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Eco Policies, Commodity Volatility Add Mixed Moves to the Yuan

Eco Policies, Commodity Volatility Add Mixed Moves to the Yuan

2016-05-14 03:52:00
Renee Mu, Currency Analyst
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Eco Policies, Commodity Volatility Add Mixed Moves to the YuanEco Policies, Commodity Volatility Add Mixed Moves to the Yuan

Fundamental Forecast for the Yuan: Neutral

The onshore Yuan (CNY) extended losses against the US Dollar on Friday after PBOC fixed the daily reference rate to the weakest level in two months, to 6.5246. The offshore yuan (CNH) rate fell this week on the US Dollar strength led by the better-than-expected US economic data. China’s ruling party newspaper issued headline commentary that revealed a major shift in China’s economic policies. This will likely affect the Chinese currency over the following periods. Also, volatility in China’s commodity and equity markets are seen highly increased this week, adding uncertainty to the direction of capital flows in China. In addition, as the spread between onshore and offshore Yuan rates has widened, the speculation is increasing that PBOC will intervene the currency market again as they did in late January.

The ‘authority’ said in thekey commentarythat China will not adopt a too loose monetary policy in the effort of stimulating the economy. The improved data in the first quarter increased market speculation that China was recovering led by stimulus, with 1Q New Yuan Loans gauge hitting a historical high record. This has been ruled out by the ‘authority’, as the country is still dealing with the side effects from the last stimulus such as overcapacity. A less-dovish monetary policy may leave less downward pressure on Yuan in the short-term. However, the ‘authority’ went on say that China’s economy will remain in L-shape for quite a while, and not just for one or two years. Thus, the slowing economy could eventually drag down the Chinese currency although it may take a while to happen. Over the coming periods, curbing price bubbles will be one of the main targets for the Chinese government. In fact, the government has already started to work on this issue in multiple areas.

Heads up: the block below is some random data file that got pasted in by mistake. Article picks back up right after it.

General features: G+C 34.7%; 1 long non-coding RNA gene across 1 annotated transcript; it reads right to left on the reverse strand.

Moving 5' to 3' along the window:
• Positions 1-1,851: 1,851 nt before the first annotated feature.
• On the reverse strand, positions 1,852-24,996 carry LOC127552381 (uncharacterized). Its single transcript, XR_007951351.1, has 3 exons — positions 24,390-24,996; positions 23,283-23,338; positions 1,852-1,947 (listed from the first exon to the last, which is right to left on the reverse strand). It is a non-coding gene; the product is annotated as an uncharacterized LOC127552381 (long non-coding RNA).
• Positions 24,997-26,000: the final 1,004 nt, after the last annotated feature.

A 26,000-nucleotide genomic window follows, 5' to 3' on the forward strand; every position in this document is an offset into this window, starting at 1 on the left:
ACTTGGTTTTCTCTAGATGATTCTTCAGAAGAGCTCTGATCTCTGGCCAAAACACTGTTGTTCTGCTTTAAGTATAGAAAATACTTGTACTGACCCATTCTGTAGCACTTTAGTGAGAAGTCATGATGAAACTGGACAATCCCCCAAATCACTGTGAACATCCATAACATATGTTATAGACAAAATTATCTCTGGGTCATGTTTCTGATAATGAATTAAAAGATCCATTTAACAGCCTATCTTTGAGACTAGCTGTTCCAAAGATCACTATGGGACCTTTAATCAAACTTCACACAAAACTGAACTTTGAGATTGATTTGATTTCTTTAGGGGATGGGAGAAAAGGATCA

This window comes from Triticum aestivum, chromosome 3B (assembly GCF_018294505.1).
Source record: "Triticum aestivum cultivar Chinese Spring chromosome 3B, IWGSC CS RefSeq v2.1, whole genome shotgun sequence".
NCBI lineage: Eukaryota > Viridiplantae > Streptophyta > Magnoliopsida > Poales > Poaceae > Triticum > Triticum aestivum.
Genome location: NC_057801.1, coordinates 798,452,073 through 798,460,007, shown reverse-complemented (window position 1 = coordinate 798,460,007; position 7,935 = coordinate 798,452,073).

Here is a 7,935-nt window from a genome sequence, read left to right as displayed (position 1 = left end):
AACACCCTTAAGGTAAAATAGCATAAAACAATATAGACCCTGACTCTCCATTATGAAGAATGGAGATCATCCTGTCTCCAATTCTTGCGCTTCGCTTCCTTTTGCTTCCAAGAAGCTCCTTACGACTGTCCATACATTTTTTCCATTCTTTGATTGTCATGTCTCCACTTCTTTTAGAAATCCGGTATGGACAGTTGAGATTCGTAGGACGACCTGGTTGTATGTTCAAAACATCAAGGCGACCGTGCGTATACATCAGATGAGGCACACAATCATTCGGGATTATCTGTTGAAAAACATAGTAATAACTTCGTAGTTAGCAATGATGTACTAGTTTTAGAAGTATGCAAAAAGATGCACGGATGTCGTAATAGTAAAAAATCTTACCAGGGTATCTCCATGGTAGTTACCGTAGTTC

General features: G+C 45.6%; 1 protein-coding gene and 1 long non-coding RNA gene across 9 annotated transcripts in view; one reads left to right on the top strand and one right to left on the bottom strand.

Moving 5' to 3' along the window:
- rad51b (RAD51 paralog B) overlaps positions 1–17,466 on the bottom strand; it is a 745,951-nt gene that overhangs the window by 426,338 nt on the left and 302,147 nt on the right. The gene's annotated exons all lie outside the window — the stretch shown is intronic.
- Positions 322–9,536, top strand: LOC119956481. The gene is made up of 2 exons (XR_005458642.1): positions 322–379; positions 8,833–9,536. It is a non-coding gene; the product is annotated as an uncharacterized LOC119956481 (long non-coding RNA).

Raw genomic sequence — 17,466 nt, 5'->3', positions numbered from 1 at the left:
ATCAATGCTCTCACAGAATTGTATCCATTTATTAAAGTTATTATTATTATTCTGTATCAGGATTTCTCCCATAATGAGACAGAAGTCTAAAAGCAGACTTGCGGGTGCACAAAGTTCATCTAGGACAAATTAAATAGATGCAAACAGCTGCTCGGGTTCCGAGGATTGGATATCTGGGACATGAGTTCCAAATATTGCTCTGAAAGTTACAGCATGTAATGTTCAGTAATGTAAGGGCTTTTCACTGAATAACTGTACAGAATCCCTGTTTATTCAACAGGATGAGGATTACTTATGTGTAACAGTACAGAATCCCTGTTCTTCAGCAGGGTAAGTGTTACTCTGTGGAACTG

First, banks’ lending has been tightened. The April New Yuan Loan gauge released on Friday fell to 555.6 billion yuan, well below forecasts. A measure of monetary supply, M2, missed expectations as well; the monetary supply grew +12.8% from a year ago, below the 13.5% consensus forecast by Bloomberg. This week the net cash withdrawal by PBOC through open market operations was 110.0 billion yuan. This is the third consecutive week that PBOC extracted liquidity from the market rather than adding it. Second, restrictions placed on the real estate sector have been tightened. After local governments introduced numerous of polices designated to reduce unsold homes, the housing prices rose sharply in the large cities and cities around them. The soaring prices increased market concerns on housing bubbles and in turn regulators revised the policies to cool down the volatility. Moreover, in the equity market, Chinese authorities banned cross-industry investments in virtual industries, as they have noticed rising risks in asset price bubbles in these industries. For the Chinese Yuan, it will be heathier for it to have an economy with less price bubbles.

Chinese commodities rode roller coasters this week. Major commodities plunged to the daily limit-downs on Monday. Then they diverged on Thursday: black commodities extended losses while crops jumped higher with soybean and rapeseed hitting the daily limit-ups. However, on Friday, soybean oil, palm oil as well as five black commodities, dropped to the daily limit-downs again. China’s commodity market is less developed than in US or other major developed countries; it is also less regulated compared to Chinese equity market. Such dramatic moves in the commodity market could lead to a meltdown in the near term. If it happens, the panic may drive capitals rushing out of the country, similar as it was seen early this year cause by the tumbling equities. This is a potential risk for the Chinese Yuan as a significant increase in capital outflows often drives the currency lower.

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